Here's a bare-bones description of the basic ideas underlying the cube
attack. It won't convey everything, but it's enough that you may be
able to work out some of the consequences of the attack.
Suppose we have a stream cipher that accepts both a key and an IV.
Let's focus attention on any single output bit of a stream cipher, say z.
Suppose we can express z as a polynomial of the key and IV bits whose
degree is not too large, i.e.,
z = p(k_0, .., k_127, v_0, .., v_31)
where k_0,..,k_127 are the key bits and v_0,..,v_31 are the bits of
In other words, write p() as a sum of terms, where each term is a product
of some set of key/IV bits. The polynomial p() might have a ridiculous
number of terms (maybe far too many to contemplate writing down) but if
the total degree is not too large, the cube attack is likely to apply.
[Side note: Previously it was believed that as long as the number of
terms is enormous, the cipher is likely safe. The cube attack shows
that this ain't necessarily so.]
Suppose we know that the total degree of p() is n. This means that p
is a sum of terms, where every term is a product of at most n variables.
For simplicity I'm going to assume we're working over GF(2), i.e., each
variable represents a boolean value and all polynomials are taken mod 2.
We'll start with a basic lemma about polynomials. Suppose a(x,y,z)
is a polynomial with three variables, and suppose we can express it in
a(x,y,z) = b(y,z) x + c(y,z).
a(1,y,z) - a(0,y,z) = b(y,z).
In other words we have eliminated x from the equation. When working
in GF(2), we'll never have x^2 or x to any higher power, since x^2 = x,
so the polynomial a(x,y,z) can always be written in this form. Also
in GF(2), subtraction is the same as addition, so:
a(1,y,z) + a(0,y,z) = b(y,z).
We can use a similar technique to eliminate multiple variables.
For instance, if
a(x,y,z) = b(z) yz + c(x,y,z)
where c(x,y,z) is a polynomial that does not contain any terms that
are a multiple of yz, then
a(1,1,z) + a(1,0,z) + a(0,1,z) + a(0,0,z) = b(z).
Notice how the points (1,1), (1,0), (0,1), (0,0) can be viewed as
the corners of a square in 2 dimensions. The same can be generalized
to any number of variables. For instance, with 3 variables, we'll
evaluate at 8 points, corresponding to the corners of a cube in 3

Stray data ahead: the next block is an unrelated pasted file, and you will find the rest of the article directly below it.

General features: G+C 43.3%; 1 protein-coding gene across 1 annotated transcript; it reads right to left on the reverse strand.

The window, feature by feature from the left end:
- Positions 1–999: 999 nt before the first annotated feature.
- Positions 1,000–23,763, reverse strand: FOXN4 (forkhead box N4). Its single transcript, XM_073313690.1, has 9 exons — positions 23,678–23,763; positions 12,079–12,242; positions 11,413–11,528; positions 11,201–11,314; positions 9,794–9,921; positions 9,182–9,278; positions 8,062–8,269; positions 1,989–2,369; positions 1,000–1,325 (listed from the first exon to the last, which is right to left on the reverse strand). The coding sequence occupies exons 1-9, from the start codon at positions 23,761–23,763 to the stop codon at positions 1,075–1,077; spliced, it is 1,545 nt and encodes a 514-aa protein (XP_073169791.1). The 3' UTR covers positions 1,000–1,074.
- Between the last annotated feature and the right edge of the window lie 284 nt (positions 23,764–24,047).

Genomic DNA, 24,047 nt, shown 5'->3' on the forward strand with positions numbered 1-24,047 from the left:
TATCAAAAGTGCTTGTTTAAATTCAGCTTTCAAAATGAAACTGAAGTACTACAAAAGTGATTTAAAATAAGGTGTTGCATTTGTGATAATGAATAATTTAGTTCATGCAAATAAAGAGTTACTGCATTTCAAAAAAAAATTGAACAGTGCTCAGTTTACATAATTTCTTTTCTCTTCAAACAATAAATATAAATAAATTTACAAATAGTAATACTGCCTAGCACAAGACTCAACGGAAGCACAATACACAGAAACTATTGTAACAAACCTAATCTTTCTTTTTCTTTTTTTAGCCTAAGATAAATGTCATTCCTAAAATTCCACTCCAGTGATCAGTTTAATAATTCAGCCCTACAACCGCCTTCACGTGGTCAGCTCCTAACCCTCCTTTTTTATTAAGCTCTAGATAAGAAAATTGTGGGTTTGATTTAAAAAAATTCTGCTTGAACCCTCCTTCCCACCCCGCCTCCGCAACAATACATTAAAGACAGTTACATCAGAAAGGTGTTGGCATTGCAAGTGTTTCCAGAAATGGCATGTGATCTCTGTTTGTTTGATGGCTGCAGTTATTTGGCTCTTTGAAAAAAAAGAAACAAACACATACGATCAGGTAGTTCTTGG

dimensions -- hence the name cube attack.
So now let's return to our stream cipher. Suppose we can express
the polynomial p() in the form, say,
p(k_0, .., k_127, v_0, .., v_31)
= l(k_0, .., k_127) v_0 v_1 v_2
+ q(k_0, .., k_127, v_0, .., v_31)
where l(k_0, .., k_127) is a linear sum of key bits, v_0 v_1 v_2
is a product of some subset of IV bits, and q() is any polynomial that
does not contain any terms that are a multiple of v_0 v_1 v_2.
If we can express p() in this form, then we can eliminate variables
p(..., 0,0,0, ...) + p(..., 0,0,1, ...) + p(..., 0,1,0, ...)
+ p(..., 0,1,1, ...) + p(..., 1,0,0, ...) + p(..., 1,0,1, ...)
+ p(..., 1,1,0, ...) + p(..., 1,1,1, ...)
= l(k_0, .., k_127).
Here we have plugged in all 2^3 possible combinations of values
for v_0,v_1,v_2 into p(). After summing these 8 outputs from p(),
the result can be expressed as a linear combination of key bits.
Notice what this means for the stream cipher. If we can get the
keystream corresponding to 8 different IVs, where v_0,v_1,v_2 vary
over all 2^3 possible combinations and the remaining key bits remain
fixed, then this corresponds to learning the value of p() after
evaluating p() on these 8 inputs. By the above reasoning, if we
sum these 8 known outputs from p(), we get l(k_0, .., k_127): a
known linear combination of key bits. So this leaks a linear function
of the key bits.
If we can find 128 of these leakages, then this leaks 128 linear
functions of the unknown key bits, so we can set up 128 linear
equations with 128 unknowns and solve for the key. This gives a
Of course there is nothing special about v_0,v_1,v_2 in the above.
We can replace the term v_0 v_1 v_2 with any term that can be written
as a product of a subset of IV bits (and only IV bits). If the total
degree of the polynomial is n, and if the terms of p are reasonably
random, then heuristically we'd expect to succeed by looking at terms
that are a product of n-1 IV bits.
The rest of the attack Adi described consists of clever ways for
figuring out how to express p() in this form, how to make the attack
work with only black-box access to the stream cipher, and various
other clever improvements. He also showed how to break a stream
cipher that seems plausibly immune to all other attacks previously known:
in his talk, he described a hypothetical stream cipher that seemed
ridiculously hard to break by all known methods (he just piled on one
security feature after another until he got a design where I just had
to laugh -- since it seemed ridiculous to imagine an attack on the
design, yet I knew if he was describing this cipher he had to have
some trick up his sleeve to break it), and then showed how to break
it with a cube attack. Wow!
It was a brilliant talk.